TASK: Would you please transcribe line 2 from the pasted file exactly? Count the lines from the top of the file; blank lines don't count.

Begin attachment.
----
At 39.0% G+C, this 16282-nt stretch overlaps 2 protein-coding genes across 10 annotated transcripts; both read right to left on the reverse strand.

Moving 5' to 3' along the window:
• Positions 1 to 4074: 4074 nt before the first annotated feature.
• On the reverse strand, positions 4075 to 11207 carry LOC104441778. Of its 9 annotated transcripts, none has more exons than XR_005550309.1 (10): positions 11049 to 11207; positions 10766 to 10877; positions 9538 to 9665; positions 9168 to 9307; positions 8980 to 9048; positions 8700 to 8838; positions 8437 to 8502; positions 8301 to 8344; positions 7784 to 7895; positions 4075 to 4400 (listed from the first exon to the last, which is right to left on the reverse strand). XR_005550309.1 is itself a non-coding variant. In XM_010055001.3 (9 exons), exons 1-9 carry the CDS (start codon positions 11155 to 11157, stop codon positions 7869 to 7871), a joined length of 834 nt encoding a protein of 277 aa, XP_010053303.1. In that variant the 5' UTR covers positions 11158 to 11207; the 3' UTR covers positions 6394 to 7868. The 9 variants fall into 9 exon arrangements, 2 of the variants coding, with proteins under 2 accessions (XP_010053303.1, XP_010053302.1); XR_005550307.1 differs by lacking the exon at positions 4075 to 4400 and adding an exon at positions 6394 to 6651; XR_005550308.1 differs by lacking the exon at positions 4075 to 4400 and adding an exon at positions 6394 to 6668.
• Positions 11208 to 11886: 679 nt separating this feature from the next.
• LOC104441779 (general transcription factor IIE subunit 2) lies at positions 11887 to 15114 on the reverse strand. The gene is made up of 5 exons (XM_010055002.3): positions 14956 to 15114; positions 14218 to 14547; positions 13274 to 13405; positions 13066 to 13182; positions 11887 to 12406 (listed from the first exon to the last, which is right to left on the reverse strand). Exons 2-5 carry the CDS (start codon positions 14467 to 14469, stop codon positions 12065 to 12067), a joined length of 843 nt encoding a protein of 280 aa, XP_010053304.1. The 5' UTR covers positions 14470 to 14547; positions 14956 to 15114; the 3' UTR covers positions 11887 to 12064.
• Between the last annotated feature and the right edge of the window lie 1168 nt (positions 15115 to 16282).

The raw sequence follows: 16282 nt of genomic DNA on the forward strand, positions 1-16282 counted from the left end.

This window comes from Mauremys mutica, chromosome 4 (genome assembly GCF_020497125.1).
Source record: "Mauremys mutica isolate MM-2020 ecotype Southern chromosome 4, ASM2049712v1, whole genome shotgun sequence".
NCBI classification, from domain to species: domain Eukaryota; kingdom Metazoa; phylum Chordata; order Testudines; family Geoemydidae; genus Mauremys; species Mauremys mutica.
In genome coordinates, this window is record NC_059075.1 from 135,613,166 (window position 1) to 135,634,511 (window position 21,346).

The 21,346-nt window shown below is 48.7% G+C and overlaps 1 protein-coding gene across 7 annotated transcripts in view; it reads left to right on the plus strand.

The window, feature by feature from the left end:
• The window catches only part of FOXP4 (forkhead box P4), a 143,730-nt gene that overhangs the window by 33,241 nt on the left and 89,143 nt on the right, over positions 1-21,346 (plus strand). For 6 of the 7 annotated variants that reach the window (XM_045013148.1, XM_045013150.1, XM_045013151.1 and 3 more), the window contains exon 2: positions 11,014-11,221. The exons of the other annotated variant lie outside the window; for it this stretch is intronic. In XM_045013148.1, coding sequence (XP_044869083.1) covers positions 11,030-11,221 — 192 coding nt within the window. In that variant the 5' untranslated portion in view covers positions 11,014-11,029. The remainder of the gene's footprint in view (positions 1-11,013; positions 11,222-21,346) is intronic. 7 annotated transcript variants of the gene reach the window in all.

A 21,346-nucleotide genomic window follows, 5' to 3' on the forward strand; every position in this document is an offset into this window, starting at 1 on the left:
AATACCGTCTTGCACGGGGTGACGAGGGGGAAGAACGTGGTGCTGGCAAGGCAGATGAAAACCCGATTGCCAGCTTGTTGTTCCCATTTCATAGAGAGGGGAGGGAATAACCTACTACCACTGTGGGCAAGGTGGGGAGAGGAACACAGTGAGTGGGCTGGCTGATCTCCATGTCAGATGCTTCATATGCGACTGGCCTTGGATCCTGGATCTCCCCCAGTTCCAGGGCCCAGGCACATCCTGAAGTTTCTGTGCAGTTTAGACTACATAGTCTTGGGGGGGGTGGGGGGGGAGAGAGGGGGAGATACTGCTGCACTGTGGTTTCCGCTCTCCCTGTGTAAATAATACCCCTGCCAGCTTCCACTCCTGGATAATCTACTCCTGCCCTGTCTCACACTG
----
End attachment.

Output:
Moving 5' to 3' along the window: